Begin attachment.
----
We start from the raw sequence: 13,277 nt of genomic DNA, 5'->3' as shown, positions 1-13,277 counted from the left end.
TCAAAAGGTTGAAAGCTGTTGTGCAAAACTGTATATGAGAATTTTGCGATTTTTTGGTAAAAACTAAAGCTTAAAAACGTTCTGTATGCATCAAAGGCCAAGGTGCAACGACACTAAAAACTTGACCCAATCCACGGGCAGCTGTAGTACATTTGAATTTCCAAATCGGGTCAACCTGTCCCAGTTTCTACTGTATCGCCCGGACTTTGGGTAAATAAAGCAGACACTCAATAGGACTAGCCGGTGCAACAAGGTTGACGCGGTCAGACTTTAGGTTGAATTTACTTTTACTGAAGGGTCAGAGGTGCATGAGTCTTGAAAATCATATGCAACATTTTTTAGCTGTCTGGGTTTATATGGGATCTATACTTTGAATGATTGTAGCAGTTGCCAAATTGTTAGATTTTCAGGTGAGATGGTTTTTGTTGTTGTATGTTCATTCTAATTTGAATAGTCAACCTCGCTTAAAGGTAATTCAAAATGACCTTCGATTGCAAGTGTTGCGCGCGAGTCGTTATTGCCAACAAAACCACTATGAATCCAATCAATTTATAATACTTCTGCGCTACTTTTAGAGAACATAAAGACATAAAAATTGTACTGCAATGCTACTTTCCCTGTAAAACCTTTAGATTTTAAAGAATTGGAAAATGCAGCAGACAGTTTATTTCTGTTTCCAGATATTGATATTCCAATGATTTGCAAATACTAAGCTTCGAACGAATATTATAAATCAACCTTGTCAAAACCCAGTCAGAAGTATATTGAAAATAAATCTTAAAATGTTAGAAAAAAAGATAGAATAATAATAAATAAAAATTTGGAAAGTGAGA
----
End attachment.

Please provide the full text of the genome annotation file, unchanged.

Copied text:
We start from the raw sequence: 13,277 nt of genomic DNA, 5'->3' as shown, positions 1-13,277 counted from the left end.
TCAAAAGGTTGAAAGCTGTTGTGCAAAACTGTATATGAGAATTTTGCGATTTTTTGGTAAAAACTAAAGCTTAAAAACGTTCTGTATGCATCAAAGGCCAAGGTGCAACGACACTAAAAACTTGACCCAATCCACGGGCAGCTGTAGTACATTTGAATTTCCAAATCGGGTCAACCTGTCCCAGTTTCTACTGTATCGCCCGGACTTTGGGTAAATAAAGCAGACACTCAATAGGACTAGCCGGTGCAACAAGGTTGACGCGGTCAGACTTTAGGTTGAATTTACTTTTACTGAAGGGTCAGAGGTGCATGAGTCTTGAAAATCATATGCAACATTTTTTAGCTGTCTGGGTTTATATGGGATCTATACTTTGAATGATTGTAGCAGTTGCCAAATTGTTAGATTTTCAGGTGAGATGGTTTTTGTTGTTGTATGTTCATTCTAATTTGAATAGTCAACCTCGCTTAAAGGTAATTCAAAATGACCTTCGATTGCAAGTGTTGCGCGCGAGTCGTTATTGCCAACAAAACCACTATGAATCCAATCAATTTATAATACTTCTGCGCTACTTTTAGAGAACATAAAGACATAAAAATTGTACTGCAATGCTACTTTCCCTGTAAAACCTTTAGATTTTAAAGAATTGGAAAATGCAGCAGACAGTTTATTTCTGTTTCCAGATATTGATATTCCAATGATTTGCAAATACTAAGCTTCGAACGAATATTATAAATCAACCTTGTCAAAACCCAGTCAGAAGTATATTGAAAATAAATCTTAAAATGTTAGAAAAAAAGATAGAATAATAATAAATAAAAATTTGGAAAGTGAGA